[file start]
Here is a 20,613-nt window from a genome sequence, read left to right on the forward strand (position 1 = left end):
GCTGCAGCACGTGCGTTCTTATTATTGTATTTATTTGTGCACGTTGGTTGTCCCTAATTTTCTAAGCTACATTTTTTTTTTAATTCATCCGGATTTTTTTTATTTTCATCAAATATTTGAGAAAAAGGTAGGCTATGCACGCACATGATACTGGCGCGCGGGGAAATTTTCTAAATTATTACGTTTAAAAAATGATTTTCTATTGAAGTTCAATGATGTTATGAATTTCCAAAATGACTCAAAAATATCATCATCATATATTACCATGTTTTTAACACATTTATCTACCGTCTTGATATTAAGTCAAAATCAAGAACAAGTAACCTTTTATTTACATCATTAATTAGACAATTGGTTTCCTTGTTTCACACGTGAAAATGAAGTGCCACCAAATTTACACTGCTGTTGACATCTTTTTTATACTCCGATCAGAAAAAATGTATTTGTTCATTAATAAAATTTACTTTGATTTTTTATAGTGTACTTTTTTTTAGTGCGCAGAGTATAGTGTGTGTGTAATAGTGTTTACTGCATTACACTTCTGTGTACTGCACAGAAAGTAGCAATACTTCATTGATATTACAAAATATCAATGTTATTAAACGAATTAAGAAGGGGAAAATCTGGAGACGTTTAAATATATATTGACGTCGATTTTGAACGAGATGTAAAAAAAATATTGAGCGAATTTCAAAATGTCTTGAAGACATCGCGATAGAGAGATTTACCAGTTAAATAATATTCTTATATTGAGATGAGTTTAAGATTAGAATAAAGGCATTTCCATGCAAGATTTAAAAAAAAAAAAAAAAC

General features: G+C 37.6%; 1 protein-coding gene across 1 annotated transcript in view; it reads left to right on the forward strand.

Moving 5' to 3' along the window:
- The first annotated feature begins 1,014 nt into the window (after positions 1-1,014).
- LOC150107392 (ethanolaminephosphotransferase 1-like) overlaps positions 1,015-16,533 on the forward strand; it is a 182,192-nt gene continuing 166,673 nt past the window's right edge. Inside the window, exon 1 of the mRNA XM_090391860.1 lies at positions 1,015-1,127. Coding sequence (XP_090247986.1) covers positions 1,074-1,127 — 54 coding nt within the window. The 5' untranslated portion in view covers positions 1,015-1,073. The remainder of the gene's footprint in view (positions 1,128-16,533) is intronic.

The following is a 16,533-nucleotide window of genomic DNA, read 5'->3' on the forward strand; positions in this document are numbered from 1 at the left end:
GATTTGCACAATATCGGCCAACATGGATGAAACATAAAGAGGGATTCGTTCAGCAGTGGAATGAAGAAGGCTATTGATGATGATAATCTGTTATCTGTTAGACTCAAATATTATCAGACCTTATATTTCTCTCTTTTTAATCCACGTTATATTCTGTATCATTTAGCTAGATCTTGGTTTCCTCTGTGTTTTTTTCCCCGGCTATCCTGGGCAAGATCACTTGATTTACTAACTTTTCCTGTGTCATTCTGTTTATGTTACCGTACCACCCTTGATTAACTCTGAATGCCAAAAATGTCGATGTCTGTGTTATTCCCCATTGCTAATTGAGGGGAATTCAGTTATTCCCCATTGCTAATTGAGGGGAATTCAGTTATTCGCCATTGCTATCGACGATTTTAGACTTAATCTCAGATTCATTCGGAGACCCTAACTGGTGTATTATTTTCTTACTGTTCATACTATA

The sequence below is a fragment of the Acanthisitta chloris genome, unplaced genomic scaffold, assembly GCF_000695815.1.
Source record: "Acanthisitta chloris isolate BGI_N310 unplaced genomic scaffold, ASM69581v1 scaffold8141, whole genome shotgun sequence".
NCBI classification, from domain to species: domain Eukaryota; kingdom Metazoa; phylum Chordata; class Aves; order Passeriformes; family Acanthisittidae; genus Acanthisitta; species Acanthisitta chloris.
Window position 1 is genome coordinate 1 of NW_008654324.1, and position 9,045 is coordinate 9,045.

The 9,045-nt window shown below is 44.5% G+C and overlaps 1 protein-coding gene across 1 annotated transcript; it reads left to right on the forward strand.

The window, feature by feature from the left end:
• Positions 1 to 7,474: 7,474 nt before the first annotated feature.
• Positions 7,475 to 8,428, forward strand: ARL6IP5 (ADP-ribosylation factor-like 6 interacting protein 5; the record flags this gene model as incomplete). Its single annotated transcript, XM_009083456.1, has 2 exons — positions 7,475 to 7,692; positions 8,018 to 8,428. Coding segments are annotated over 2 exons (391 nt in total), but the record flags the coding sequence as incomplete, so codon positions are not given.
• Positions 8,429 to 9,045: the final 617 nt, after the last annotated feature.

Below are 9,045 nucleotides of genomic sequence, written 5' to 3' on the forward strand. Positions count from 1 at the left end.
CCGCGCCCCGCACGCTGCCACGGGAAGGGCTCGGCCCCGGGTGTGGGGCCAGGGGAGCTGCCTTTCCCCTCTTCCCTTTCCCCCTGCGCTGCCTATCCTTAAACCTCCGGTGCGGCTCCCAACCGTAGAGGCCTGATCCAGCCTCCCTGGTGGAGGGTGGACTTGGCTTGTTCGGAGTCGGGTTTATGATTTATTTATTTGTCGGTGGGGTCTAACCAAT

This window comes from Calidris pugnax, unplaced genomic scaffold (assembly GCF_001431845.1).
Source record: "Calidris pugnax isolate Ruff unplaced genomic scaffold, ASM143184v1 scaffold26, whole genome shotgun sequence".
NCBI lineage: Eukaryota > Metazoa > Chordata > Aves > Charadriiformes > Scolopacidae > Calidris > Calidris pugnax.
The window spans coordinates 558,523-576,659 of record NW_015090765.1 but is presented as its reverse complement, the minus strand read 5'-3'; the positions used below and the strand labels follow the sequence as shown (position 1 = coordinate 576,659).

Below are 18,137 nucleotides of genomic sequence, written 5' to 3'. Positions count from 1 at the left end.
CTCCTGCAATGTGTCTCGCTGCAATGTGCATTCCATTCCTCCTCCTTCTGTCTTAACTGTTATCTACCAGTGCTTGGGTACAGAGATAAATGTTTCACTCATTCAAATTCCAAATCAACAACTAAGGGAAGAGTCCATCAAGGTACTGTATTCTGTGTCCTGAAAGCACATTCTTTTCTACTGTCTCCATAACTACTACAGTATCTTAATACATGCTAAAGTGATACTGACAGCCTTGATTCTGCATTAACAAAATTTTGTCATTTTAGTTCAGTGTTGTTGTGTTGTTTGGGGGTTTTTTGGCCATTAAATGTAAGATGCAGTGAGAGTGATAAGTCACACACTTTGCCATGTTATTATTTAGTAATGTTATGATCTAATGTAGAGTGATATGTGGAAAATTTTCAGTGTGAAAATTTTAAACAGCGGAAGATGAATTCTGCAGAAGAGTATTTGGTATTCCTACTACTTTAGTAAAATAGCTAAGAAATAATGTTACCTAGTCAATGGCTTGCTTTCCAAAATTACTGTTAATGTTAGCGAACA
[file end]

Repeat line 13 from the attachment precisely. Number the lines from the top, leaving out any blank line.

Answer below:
The 9,045-nt window shown below is 44.5% G+C and overlaps 1 protein-coding gene across 1 annotated transcript; it reads left to right on the forward strand.